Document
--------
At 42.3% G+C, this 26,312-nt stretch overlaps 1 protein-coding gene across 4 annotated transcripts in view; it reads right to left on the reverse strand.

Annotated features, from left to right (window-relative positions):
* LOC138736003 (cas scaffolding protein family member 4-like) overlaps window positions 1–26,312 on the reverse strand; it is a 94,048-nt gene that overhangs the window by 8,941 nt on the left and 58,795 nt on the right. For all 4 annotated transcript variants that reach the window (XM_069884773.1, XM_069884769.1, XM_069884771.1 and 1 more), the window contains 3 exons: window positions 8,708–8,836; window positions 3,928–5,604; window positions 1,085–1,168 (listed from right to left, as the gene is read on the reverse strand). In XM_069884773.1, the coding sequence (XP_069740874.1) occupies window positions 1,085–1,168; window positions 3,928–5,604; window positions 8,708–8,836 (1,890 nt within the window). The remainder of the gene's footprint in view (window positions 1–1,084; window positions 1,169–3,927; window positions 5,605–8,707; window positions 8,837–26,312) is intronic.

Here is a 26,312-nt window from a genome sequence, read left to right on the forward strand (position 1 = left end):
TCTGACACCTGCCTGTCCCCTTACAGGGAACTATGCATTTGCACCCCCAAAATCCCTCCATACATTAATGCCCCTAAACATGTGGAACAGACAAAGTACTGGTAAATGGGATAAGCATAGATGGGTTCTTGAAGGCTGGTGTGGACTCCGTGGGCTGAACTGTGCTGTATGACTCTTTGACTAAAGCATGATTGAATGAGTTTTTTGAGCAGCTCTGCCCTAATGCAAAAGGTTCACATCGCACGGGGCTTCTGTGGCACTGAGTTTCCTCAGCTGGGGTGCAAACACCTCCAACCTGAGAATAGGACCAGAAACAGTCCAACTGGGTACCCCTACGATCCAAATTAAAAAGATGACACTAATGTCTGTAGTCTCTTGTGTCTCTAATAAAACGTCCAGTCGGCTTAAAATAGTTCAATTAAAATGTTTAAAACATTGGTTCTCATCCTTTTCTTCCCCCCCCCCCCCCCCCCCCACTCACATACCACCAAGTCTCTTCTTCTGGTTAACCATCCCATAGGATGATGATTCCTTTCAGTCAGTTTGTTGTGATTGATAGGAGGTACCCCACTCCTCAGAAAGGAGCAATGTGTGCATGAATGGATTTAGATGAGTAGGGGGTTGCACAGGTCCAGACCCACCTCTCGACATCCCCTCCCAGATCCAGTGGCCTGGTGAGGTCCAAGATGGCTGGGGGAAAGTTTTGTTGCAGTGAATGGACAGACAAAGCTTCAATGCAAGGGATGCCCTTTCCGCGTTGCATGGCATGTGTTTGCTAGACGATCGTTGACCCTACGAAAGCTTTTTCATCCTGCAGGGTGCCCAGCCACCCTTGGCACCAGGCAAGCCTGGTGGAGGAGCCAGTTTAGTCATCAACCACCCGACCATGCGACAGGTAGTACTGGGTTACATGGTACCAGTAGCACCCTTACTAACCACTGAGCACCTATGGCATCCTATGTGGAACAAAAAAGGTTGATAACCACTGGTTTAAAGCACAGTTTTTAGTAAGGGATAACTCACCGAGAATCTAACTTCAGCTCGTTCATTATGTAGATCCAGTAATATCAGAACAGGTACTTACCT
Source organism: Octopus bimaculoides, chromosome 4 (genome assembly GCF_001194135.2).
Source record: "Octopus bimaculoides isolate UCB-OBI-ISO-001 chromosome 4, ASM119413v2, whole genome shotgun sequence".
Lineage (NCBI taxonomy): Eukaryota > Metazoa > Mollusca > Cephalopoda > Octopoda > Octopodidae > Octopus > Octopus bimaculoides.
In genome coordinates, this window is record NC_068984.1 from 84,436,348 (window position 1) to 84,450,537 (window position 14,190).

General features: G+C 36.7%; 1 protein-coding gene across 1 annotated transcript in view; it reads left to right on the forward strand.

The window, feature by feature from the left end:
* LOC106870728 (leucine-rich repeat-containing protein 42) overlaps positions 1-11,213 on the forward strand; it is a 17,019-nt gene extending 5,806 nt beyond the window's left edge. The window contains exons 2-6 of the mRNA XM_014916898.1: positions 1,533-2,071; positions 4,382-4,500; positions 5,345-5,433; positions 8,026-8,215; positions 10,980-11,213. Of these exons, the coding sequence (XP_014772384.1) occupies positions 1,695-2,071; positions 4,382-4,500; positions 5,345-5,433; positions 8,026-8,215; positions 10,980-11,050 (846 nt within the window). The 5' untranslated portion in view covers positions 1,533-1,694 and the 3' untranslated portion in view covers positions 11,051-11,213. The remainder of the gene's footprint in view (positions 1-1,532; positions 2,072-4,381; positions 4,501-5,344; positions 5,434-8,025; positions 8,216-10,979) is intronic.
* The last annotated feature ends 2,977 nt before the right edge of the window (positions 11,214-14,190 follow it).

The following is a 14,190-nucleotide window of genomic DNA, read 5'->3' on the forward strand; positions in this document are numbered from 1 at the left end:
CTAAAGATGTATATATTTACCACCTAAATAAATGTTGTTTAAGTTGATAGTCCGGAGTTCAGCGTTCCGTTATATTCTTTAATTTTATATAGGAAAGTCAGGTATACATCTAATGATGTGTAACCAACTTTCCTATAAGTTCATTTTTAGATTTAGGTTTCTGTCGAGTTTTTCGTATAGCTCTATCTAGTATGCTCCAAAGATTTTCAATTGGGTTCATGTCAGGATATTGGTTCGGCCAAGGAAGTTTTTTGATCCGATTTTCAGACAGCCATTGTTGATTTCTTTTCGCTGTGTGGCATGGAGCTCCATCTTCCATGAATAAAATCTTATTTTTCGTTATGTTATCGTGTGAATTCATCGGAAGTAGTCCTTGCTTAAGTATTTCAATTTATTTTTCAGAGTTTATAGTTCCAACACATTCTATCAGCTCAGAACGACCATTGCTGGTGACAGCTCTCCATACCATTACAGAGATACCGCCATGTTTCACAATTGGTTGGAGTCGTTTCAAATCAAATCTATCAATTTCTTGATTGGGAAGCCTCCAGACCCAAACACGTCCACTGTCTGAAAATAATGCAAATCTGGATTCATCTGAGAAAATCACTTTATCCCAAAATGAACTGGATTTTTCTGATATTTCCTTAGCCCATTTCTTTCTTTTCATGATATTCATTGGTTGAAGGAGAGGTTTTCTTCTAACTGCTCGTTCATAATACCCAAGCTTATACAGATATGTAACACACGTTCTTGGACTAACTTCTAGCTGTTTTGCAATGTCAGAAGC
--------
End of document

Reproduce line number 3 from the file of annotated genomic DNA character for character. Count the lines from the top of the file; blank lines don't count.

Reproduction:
* LOC138736003 (cas scaffolding protein family member 4-like) overlaps window positions 1–26,312 on the reverse strand; it is a 94,048-nt gene that overhangs the window by 8,941 nt on the left and 58,795 nt on the right. For all 4 annotated transcript variants that reach the window (XM_069884773.1, XM_069884769.1, XM_069884771.1 and 1 more), the window contains 3 exons: window positions 8,708–8,836; window positions 3,928–5,604; window positions 1,085–1,168 (listed from right to left, as the gene is read on the reverse strand). In XM_069884773.1, the coding sequence (XP_069740874.1) occupies window positions 1,085–1,168; window positions 3,928–5,604; window positions 8,708–8,836 (1,890 nt within the window). The remainder of the gene's footprint in view (window positions 1–1,084; window positions 1,169–3,927; window positions 5,605–8,707; window positions 8,837–26,312) is intronic.